about high-speed operation when buying or upgrading data-handling software and hardware.

A Word about Method Calibration

The above examples show what happens when the relative peak area of a second, unresolved peak drops from the same size to 5% of the first peak. The changes in the integrated peak areas as reported by the data system are non-linear with respect to the known peak sizes in the chromatogram. Looking at the area counts in the examples, when I reduced the size of the second peak by a factor of 20, its reported area counts dropped by a factor of close to 22 the change is approximately 10% lower than what I expected. To compensate for those effects, which can originate in the chromatography system as well as in the data-handling system, chromatographers should use multilevel non-linear calibration of their datahandling methods. This technique provides a variable-response factor that depends upon the measured area counts and that compensates for non-linear effects, if properly calibrated and executed. Ill touch on this subject in more detail in an upcoming instalment of GC Connections.

Successful peak detection and identification do not necessarily guarantee that subsequent peak integration will yield areas that accurately reflect the analyte amounts present. Applying a data systems default peak-integration parameters will nearly always guarantee erroneous area count reports, especially with fast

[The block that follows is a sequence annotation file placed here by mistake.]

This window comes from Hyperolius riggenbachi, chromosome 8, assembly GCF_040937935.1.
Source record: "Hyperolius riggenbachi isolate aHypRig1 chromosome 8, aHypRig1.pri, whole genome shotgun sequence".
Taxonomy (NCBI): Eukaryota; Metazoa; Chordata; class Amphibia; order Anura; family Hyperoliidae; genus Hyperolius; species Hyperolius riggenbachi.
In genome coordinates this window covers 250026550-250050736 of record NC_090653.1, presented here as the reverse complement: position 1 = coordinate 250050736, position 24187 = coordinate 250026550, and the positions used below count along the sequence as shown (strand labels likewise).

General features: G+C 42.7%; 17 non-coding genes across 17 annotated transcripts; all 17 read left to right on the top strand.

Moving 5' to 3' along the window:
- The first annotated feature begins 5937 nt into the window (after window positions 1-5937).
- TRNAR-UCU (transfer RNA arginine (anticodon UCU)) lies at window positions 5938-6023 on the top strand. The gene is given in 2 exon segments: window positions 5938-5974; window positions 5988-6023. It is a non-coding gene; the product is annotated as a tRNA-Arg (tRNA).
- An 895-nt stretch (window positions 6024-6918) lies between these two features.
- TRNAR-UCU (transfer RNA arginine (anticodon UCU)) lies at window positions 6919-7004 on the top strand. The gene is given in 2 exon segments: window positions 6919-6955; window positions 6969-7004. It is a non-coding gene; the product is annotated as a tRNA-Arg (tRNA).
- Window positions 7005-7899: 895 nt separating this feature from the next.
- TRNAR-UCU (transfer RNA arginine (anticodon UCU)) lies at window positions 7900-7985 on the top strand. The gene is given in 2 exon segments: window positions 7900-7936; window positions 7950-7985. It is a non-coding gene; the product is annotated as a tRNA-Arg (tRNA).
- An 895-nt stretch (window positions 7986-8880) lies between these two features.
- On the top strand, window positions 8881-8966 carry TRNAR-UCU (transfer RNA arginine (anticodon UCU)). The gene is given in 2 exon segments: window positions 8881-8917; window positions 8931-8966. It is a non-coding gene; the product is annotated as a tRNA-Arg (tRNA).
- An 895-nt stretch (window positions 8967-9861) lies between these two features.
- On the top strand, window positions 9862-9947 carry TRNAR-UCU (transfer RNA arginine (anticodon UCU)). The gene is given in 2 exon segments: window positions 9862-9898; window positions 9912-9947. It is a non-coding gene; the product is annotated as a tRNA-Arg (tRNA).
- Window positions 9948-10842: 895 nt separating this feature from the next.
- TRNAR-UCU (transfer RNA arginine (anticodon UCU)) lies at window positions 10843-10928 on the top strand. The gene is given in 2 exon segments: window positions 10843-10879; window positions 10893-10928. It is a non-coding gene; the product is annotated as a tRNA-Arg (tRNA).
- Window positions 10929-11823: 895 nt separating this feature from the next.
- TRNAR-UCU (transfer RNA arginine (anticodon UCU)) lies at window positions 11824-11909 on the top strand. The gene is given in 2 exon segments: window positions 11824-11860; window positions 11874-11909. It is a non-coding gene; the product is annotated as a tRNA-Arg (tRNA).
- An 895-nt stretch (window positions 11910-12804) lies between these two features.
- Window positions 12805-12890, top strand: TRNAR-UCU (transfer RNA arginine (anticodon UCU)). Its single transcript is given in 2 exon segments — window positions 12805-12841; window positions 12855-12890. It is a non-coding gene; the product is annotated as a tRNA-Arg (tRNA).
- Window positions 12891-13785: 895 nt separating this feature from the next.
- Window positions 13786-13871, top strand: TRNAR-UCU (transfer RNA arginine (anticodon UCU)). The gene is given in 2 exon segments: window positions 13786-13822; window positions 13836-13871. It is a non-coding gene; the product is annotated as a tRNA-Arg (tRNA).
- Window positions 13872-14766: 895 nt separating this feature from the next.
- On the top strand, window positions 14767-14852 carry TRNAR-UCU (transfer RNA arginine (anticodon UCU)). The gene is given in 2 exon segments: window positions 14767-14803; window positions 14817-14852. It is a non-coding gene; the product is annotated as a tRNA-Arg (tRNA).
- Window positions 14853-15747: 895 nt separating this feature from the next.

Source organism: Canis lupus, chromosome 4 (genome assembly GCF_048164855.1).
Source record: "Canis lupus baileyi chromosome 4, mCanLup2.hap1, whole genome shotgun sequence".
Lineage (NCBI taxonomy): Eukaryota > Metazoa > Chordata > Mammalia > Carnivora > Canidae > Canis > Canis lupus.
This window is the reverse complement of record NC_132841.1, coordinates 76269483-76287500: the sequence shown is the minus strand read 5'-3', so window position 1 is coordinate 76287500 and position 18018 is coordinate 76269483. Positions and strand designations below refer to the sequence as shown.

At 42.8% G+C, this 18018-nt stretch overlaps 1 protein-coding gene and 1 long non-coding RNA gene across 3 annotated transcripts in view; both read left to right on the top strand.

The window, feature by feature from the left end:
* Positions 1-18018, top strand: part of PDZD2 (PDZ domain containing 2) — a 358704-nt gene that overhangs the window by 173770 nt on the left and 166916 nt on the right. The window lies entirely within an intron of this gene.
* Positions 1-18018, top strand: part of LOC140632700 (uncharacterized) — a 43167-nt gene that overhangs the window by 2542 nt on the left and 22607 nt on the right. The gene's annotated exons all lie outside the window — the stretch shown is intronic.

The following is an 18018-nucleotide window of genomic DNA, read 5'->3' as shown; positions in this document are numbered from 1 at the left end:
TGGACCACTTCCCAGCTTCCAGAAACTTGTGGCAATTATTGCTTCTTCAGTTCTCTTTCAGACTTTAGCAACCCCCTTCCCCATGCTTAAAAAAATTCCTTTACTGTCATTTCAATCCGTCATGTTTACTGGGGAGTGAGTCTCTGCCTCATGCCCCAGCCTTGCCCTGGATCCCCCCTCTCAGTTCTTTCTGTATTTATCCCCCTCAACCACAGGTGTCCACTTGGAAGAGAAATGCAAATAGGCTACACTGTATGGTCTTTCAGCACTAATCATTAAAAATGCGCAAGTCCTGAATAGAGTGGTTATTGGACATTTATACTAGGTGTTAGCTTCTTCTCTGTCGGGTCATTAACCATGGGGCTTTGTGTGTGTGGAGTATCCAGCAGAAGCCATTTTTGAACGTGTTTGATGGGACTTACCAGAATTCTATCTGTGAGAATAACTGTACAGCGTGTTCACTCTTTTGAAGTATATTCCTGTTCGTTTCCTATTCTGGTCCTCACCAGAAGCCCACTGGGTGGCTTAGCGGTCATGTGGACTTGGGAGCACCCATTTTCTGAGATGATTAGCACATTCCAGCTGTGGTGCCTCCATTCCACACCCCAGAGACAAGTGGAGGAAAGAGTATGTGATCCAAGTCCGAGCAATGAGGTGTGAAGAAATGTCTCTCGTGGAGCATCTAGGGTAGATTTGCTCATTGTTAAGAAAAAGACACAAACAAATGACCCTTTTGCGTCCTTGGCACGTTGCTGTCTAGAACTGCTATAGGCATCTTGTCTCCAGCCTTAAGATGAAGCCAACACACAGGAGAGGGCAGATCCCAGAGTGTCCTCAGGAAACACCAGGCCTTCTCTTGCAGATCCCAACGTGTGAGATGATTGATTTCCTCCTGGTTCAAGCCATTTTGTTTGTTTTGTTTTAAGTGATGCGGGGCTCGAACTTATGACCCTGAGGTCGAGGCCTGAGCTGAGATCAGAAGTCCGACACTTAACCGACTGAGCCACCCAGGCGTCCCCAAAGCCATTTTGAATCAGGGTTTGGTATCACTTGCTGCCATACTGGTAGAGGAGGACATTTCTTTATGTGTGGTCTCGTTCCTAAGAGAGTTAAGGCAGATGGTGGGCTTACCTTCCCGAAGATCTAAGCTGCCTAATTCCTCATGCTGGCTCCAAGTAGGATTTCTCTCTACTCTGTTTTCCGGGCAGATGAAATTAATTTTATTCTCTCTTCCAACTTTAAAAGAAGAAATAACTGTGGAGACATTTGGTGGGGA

Figure 3: Overlapping peaks of unequal

sizes. Shown are results obtained with peak skimming (a) enabled and (b) disabled. (a) 639 500 V-s 23 300 V-s

(b) 634 200 V-s 28 600 V-s


1.8 Time (min)


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chromatography systems. Instead, chromatographers should assess each target analyte peak in relation to its neighbours and to the chromatograms baseline profile. Many data systems include software tools that suggest appropriate integration parameter values. When examined throughout a range of amounts or concentrations, integrated peak areas are not necessarily linear with respect to known calibration values. Multilevel calibration routines can provide convenient means to compensate for non-linear effects, both in data-handling and chromatographic instrument systems.

1 2 J.V. Hinshaw, LCGC Eur., 15(3), 152155 (2002). J.V. Hinshaw, LCGC Eur., 15(4), 207214 (2002).

GC Connections editor John V. Hinshaw is president and principal scientist of ChromSource, Brentwood, Tennessee, USA, and a member of the Editorial Advisory Board of LCGC Europe. Direct correspondence about this column to GC Connections, LCGC Europe, Advanstar House, Park West, Sealand Road, Chester CH1 4RN, UK, e-mail: For an ongoing discussion of GC issues with John Hinshaw and other chromatographers, visit the Chromatography Forum discussion group at